by Ana Lucia de Sousa Borda
September 18, 2013
It goes without saying that a trademark enjoying good reputation and fame is very often considered to be the most valuable asset of a company.
The Brazilian IP Law bears some provisions reflecting this importance. First of all, highly reputed marks covered by a local registration deserve exceptional protection in "all fields of activity".
Secondly, infringement of marks enjoying the status of high renown may lead to an increase ranging from one third up to half of the penalty to be established. Our IP Law came into full force in May 1997, but only in 2004 the BTO issued Resolution no.110 dealing with the requirements to be complied with by trademark owners seeking special protection for their brands. Under that Resolution, the declaration of high renown could only be requested in concrete cases of conflict, that is, in the framework of an opposition or administrative nullity proceeding.
Resolution no. 110 was subject to heavy criticism, as it considerably limited the possibility of trademark owners to request special protection only in connection with administrative proceedings against third parties’ marks. The same criticism applies to Resolution no. 121/2005 which superseded Resolution no. 110/2004.
This scenario has now dramatically changed by virtue of Resolution no. 107 published in the IP Journal dated August 20, 2013, as it reintroduced the so-called autonomous procedure, so that trademark owners are again in a position to seek exceptional protection without the need to challenge third parties’ marks.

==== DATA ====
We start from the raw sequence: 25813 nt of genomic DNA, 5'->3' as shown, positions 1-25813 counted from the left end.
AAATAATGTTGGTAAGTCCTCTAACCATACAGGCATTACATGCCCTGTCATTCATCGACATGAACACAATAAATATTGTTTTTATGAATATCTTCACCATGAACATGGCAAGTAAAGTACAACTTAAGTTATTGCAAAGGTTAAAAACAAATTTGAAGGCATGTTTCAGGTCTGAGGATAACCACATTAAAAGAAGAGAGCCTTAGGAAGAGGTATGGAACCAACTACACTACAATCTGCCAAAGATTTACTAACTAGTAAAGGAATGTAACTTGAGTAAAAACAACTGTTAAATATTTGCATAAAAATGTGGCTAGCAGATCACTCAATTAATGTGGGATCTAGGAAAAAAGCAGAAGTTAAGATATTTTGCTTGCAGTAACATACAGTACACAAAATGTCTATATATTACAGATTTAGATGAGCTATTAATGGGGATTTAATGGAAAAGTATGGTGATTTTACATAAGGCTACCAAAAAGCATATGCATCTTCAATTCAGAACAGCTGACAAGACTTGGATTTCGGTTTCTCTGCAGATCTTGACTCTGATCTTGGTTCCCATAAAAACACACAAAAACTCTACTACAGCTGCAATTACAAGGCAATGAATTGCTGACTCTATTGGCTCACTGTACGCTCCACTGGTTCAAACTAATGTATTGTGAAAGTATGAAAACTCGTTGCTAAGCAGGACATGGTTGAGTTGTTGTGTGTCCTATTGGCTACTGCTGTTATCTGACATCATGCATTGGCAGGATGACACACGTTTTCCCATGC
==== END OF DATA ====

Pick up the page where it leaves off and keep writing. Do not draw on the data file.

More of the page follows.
Pursuant to this autonomous procedure, the main requirements to request the status of high renown are as follows: (i) the existence of a trademark registration granted by the BTO and (ii) the existence of consistent evidence showing that the mark in question is broadly known throughout the Brazilian territory in all circles.
Differently from Resolution no. 110 and 121, under which the status of high renown was recognized for only five years, the new rules set forth that special protection is granted for a period of 10 years, such a condition being renewable if the owner submits suitable evidence attesting that the special status granted to his mark still persists.
Under suitable evidence a broad spectrum of possibilities is to be understood, such as for instance opinion surveys, publicity, sales turnover in the last five years, amount of investment in publicity, evaluation of the mark by an independent institute, etc.
Resolution no. 107 will only come into force upon approval of the official fees for seeking such special protection. The pending requests submitted to the BTO under the prior rules will be examined without the need of paying the high fees for the new procedure, provided that the interested parties file a petition within 90 days informing the number of the third party´s application or registration which served as basis for the request of declaration of high renown. That deadline will run only when Resolution n. 107 becomes effective.
In sum, it is not only a change, but indeed a significant improvement, which comes to the benefit of companies holding marks which qualify for special protection.